The movie, even though a comedy, is full of bittersweet moments. They never get their happy ending by making one last “picture” and their lukewarm personal relationship is enough for the movie to end on a sorrowing note. While the acting of both Steve Coogan and especially John C. Reilly is masterful, the “what could have been” movements at the end of their careers make the movie much more dramatic than comedic. Both actors deserve to be recognized for their acting, but if there was any justice, Reilly should’ve been nominated for best actor by The Academy. Overall, this was a delightful “picture” of two comedic superstars in the sunset of their careers, filled with brilliant performances by the two leading actors.


Have you seen STAN & OLLIE? Well, what did you think? 

Short Film Spotlight: FORGET ME NOT + Q&A with director Nicholas Goulden & producer Angela Godfrey

As a film blogger, I’m so fortunate that I got to ‘meet’ filmmakers (whether virtually or in person) from all over the globe and help champion their work. I first learned about Forget Me Not in early 2017, right when I was I was in crazy pre-production mode working on my own short film Hearts Want. Thankfully I got in touch again with director Nicholas Goulden and producer Angela Godfrey earlier this year and got to see his wonderful, heartfelt short film set during the holiday season in London.

Alone and invisible to the world, a homeless man and the ghost of a little girl discover they are each other’s only hope of finding peace in time for Christmas.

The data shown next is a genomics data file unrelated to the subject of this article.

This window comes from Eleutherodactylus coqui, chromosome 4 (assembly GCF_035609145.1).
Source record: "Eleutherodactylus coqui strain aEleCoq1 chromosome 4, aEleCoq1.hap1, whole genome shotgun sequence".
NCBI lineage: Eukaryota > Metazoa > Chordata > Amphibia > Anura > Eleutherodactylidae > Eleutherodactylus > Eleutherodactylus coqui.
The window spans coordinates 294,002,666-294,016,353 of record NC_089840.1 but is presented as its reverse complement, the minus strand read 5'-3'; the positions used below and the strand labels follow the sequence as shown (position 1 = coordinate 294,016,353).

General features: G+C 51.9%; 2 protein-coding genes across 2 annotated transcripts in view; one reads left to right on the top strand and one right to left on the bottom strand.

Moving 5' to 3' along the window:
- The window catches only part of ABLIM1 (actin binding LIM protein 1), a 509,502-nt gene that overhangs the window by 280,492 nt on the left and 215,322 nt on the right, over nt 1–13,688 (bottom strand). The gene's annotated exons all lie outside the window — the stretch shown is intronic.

The title of this film is most appropriate as it’s one of those films that will linger in your mind long after you watched it. It also has a very significant meaning given the story revolves around two people who are ‘forgotten’ by people, especially during the hustle bustle of Christmas at a busy London junction.

Renowned Scottish actor James Cosmo played the homeless man Benedict, with Ruby Royle as the little girl Isobel and John Heffernan as a working man who offers Benedict coffee daily. It takes a bit of time to figure out just who the little girl is and why she keeps approaching Benedict, and that’s the point. I feel like the deliberate measured pace is a contrast to the speed of how everything and everyone is moving every day, unaware of what’s happening around us as we’re so focused on ourselves.

There’s such a quiet grace in the way the story is told, with few words spoken. Yet it packs an emotional punch and the scene at the end got me all teared up. I’m not going to give anything away, as I hope one day the film would be available for public view.

The cinematography (by Chris Fergusson) and music (composed by Matthew Slater) is absolutely stunning and adds even more emotional resonance to the overall viewing experience. I adore the story that speaks about themes of hope and caring for those who are most in need around us. Kudos to filmmaker duo, director Nicholas Goulden & producer Angela Godfrey (both of them also wrote the screenplay) for creating such a beautiful film, both thematically and visually speaking.

Q. What’s your background in film? And what made you decide to make Forget Me Not a short film?